An advertising campaign is spread through several channels. Traditionally it is put into print publications, runs on TV and on Radio. In addition to these standard channels a campaign can be promoted through billboards, flyers, direct mail and many more.

When digital advertising came along it was seen as just another way of getting the message across and was simply added to the long list of already existing channels.

Consequently digital gets assigned a small part of the overall budget, which it shares with the TV ads, print and billboards alike and is treated like and afterthought to the more established advertising channels. This is where the problem lies.


Digital is not just another channel; it’s a deployment method. And as such it calls for a complete shift of consciousness and creates the need for a new approach to advertising.

Traditional channels are changing. They slowly cease to exist in their traditional form and are merging into the digital space.


The New York Times has been published daily since 1851. Although the print version of the paper remains both the largest local metropolitan newspaper in the United States, as well the third largest newspaper overall, its weekday circulation has fallen since 1990.

Since 1996 The New York Times has a shifted to a presence on the web and is now the most visited newspaper site with more than twice the number of unique visitors as the next most popular site. In addition to articles The New York Times offers highly regarded blogs, has been made on the iPhone and iPad and is the first newspaper to offer a video game as part of its editorial content.

In 2010, digital news readership surpassed that of traditional newspapers.

According to the Project for Excellence in Journalism’s eighth annual State of the News Media survey, online news consumption in the U.S. grew 17% in 2010, while all other platforms — including TV, radio, newspapers and magazines — all saw their news audiences decline.

Magazines share a similar fate. In the last year magazines have seen their subscriptions decline and newsstand sales diminish.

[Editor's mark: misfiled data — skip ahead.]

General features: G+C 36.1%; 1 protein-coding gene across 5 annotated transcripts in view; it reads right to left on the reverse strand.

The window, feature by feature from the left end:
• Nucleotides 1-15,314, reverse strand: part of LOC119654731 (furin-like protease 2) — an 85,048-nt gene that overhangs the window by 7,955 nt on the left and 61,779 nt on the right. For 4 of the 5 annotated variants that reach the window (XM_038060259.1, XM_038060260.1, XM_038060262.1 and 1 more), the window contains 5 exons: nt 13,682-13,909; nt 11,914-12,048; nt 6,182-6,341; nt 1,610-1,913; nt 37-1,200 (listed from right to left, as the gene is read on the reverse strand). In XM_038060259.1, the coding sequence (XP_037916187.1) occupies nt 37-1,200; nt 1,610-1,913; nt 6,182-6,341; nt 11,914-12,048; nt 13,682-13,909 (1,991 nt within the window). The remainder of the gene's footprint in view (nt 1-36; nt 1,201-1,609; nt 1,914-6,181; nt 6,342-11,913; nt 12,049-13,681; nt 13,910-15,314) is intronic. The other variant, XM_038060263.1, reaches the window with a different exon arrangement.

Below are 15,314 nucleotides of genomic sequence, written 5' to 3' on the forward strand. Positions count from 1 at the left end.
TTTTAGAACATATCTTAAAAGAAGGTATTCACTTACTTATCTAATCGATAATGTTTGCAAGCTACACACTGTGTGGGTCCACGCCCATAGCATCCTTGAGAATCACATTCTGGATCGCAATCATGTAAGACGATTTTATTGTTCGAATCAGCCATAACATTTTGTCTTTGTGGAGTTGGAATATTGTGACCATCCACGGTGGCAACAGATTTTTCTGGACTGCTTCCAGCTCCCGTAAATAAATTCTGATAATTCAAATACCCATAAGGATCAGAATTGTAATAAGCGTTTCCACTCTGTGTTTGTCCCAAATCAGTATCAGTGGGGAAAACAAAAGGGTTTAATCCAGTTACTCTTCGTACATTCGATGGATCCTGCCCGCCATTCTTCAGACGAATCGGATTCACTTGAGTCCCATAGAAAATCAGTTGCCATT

The evolution of the e-tablet in 2010, something closer to digital paper, altered the interaction consumers have with digital journalism profoundly. As a consequence, magazines were quick to gravitate to the iPad technology and even to Smartphones in 2010.



All other traditional channels see a trend in the same direction. Approximately 70% of global online consumers watch online video, with online live TV consumption up 648 percent in 2010. This is bad news for TV networks and especially for advertisers on traditional TV.

Watching TV content online has become common over the last years, however more and more users have shifted to watching live TV online.

In September 2010 YouTube started testing their new LiveStream service with streaming of the Indian Cricket Premier League and has opened up Live streaming to its partners in April 2011.


These shifts in consumer behaviors are the reason digital can’t be treated as just another advertising channel. Digital is so much more than that. It is a deployment method for all other channels.

In the future there will be no distinction between analogue and digital. Analogue will have merged into digital. Digital will be the platform for Newspapers, Magazines and TV. It will be omnipresent in the consumer’s live. It will be interwoven with everyday activity.

This calls for a shift of how advertisers perceive the digital space and especially their approach to their digital strategy. No longer can digital be seen as an add-on to traditional media, it needs to be considered as the fundamental driver of all media.

A failure to recognize the profound shift in consumer behavior and the power between an organisation and its customers brought about by the medium can be limiting at the least and fatal for the business at the worst.